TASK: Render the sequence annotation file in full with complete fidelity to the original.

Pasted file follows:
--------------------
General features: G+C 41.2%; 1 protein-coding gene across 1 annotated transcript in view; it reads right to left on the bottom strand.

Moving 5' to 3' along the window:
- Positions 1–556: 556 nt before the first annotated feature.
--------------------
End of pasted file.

General features: G+C 41.2%; 1 protein-coding gene across 1 annotated transcript in view; it reads right to left on the bottom strand.

Moving 5' to 3' along the window:
- Positions 1–556: 556 nt before the first annotated feature.